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Truckers Get Big Pay Rises, But Still There Is A Shortage Of Drivers


Rather, wage increases are prompting many drivers to bounce back from business to business.

The average annual driver turnover rate is around 95% for full truck carriers, the segment of the industry that carries trailer-sized shipments over long distances. Truck carriers face the industry’s most serious driver shortages.

Drivers appreciate the pay rise, but they keep an eye on what’s on offer elsewhere, said Daniel Walton, 47-year-old truck driver at Roehl Transport, a Wisconsin-based trucking company with 2,300 drivers.

“Everyone likes to make more money,” Walton said. “You hear numbers being thrown at you, there is a temptation to go elsewhere.” Recently he asked a friend to Walmart (WMT), another to FedEx (FDX), who have more regular routes and time at home for their drivers.

The opposite effect

Ironically, the wage hike itself can exacerbate the shortages it is supposed to solve. Many drivers use the larger paychecks to reduce their driving. “Drivers want to be more at home. They told us, ”said Tim Norlin, vice president of driver employment at Roehl.

Walton said he knows of drivers who use the pay raise to cut down on their time on the road. “You see guys with young kids, they used to work there,” he said. “It gives them the opportunity to be a little more at home with their children.”

A difficult life on the road

Walton is on the road about four out of five weeks, but after a 22-year career in the merchant navy before becoming a truck driver, he said his family used to be away for long periods of time.

And while Walton says he enjoys life on the road, he admits it’s not for everyone. He helps train new drivers in Roehl, and he quit shortly after arriving due to stress or homesickness.

“In a truck you are alone and it takes a lot of courage,” he said.

The greatest shortage of truckers is in the segment of truck carriers, which carry trailer-sized cargo shipments over long distances. Drivers who work for these companies are often on the road for weeks at a time, taking load after load, driving maximum hours allowed, and sleeping in their trucks when on leave.

So companies like FedEx, UPS, Amazon, and Walmart that can offer more regular routes and time at home have an advantage beyond pay when competing for these drivers.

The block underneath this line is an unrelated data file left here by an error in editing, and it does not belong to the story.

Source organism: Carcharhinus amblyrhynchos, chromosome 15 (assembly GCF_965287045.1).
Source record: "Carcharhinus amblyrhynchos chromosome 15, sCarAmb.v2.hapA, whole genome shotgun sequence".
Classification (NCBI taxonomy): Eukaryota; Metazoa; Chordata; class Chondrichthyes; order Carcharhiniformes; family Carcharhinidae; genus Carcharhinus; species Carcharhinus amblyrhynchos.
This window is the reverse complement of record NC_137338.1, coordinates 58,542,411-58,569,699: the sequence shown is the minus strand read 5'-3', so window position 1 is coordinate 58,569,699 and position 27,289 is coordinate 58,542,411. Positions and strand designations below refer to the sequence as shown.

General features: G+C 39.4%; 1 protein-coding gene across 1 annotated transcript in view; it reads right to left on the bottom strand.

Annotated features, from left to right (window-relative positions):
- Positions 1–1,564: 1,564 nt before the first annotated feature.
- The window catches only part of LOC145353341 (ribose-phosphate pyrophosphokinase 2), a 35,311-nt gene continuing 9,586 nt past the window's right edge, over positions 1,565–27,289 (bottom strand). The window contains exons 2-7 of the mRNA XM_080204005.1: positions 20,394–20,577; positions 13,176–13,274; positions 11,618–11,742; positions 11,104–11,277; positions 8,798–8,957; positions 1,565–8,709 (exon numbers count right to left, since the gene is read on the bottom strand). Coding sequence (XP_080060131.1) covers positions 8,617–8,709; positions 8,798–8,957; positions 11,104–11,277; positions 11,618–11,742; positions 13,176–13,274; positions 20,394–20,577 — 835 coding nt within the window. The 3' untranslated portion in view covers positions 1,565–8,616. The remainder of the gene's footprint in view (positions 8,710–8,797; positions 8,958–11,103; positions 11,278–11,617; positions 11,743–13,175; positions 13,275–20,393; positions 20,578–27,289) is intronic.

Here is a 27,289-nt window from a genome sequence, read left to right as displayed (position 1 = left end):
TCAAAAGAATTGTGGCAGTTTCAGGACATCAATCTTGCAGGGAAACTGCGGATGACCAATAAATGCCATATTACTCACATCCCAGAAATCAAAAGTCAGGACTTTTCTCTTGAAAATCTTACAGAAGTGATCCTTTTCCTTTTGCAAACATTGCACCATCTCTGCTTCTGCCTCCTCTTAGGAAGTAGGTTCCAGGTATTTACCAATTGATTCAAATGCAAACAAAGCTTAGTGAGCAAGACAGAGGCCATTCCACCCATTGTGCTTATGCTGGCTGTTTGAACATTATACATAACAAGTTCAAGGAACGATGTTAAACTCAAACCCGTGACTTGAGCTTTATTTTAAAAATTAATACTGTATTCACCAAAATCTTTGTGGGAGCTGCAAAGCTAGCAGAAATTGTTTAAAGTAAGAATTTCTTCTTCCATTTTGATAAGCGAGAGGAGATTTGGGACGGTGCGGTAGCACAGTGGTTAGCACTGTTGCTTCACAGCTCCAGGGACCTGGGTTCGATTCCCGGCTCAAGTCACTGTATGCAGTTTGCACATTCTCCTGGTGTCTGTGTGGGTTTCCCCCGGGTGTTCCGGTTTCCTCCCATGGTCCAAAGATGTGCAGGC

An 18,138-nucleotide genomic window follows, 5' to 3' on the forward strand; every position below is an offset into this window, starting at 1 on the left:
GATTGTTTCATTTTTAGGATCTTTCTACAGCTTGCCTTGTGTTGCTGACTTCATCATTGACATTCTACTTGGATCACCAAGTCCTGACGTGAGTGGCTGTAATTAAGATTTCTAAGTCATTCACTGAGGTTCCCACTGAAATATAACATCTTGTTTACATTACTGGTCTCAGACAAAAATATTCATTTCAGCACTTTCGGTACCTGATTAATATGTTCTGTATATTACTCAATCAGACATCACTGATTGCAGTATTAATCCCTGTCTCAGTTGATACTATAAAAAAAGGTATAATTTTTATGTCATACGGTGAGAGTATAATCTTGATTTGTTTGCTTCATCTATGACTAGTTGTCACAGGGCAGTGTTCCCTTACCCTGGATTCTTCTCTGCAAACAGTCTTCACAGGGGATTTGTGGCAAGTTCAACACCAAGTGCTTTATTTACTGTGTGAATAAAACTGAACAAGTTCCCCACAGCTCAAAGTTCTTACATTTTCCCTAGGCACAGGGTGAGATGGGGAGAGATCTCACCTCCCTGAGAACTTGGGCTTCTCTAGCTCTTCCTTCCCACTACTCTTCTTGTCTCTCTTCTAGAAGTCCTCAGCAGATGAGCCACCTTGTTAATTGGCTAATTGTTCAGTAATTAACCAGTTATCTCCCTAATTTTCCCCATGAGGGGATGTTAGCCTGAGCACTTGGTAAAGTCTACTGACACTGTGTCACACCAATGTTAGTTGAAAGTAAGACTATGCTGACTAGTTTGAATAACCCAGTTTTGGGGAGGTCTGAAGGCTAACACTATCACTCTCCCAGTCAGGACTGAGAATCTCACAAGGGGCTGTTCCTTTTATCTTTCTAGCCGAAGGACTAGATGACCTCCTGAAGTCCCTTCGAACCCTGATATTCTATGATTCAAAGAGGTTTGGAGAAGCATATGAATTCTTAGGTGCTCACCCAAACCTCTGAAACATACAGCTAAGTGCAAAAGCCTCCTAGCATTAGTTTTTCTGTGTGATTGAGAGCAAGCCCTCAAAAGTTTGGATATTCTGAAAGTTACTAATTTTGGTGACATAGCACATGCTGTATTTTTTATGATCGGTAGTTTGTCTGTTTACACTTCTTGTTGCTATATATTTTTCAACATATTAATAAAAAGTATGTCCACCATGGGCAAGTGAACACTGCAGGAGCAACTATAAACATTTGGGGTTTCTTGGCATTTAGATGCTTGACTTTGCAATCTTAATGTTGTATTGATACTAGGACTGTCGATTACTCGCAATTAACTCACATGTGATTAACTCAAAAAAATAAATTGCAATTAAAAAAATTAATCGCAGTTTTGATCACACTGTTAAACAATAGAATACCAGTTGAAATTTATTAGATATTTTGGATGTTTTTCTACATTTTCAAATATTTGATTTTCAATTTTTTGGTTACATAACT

Another source of competition for drivers comes from the hot construction market, where workers don’t have to be on the road.

Increase wages to stay competitive

Trucking companies are raising wages to keep drivers on their payroll. This week, Roehl implemented his second pay hike this year, which together is expected to increase the compensation for the company’s drivers from about $ 4,000 to $ 6,000 per year, or about 9% to 11 %.

“We have to offer that extra pay to be competitive,” Norlin said.

Another truck company, CR England, announced in April its third pay hike in the past three years, raising its drivers’ pay by more than 50% from 2018.

Trucking companies charge customers higher rates and take on more work when drivers are available.

“Our customers understand very well the need to increase rates,” said Norlin. “I could literally hire between 500 and 1,000 more drivers – we have the commercial offers from customers to keep them busy.”

Walton said he saw his salary go from around $ 40,000 a year a few years ago to probably $ 70,000 this year.

Drug testing and teenage drivers

Truckers Get Big Pay Rises, But Still There Is A Shortage Of Drivers

One factor that has reduced the supply of drivers is a new federal clearinghouse that alerts carriers of drivers who have failed drug tests, DUIs, or other addiction issues on their records. Some 54,000 drivers have been prevented from driving since the clearinghouse took effect in early 2020.

“We are in favor of the clearinghouse. We don’t want these people to be on the road,” said Bob Costello, chief economist for the American Trucking Associations.

What his group really wants, however, is a rollback of federal law prohibiting anyone under the age of 21 from driving heavy trucks.

“Why are 18, 19 and 20 year olds able to drive tanks and planes in the military and they can’t drive trucks?” he said. The industry fears that high school graduates may not be able to consider a three-year career as a driver, prompting them to seek other jobs and choking the pipeline of potential drivers.

“If we tackled them earlier, maybe we could attract more pilots for the job,” he said.

But even this change would not be enough to stem the deficit. “There’s not just one reason for the pilot shortage, so there’s no one-size-fits-all solution,” Costello said.

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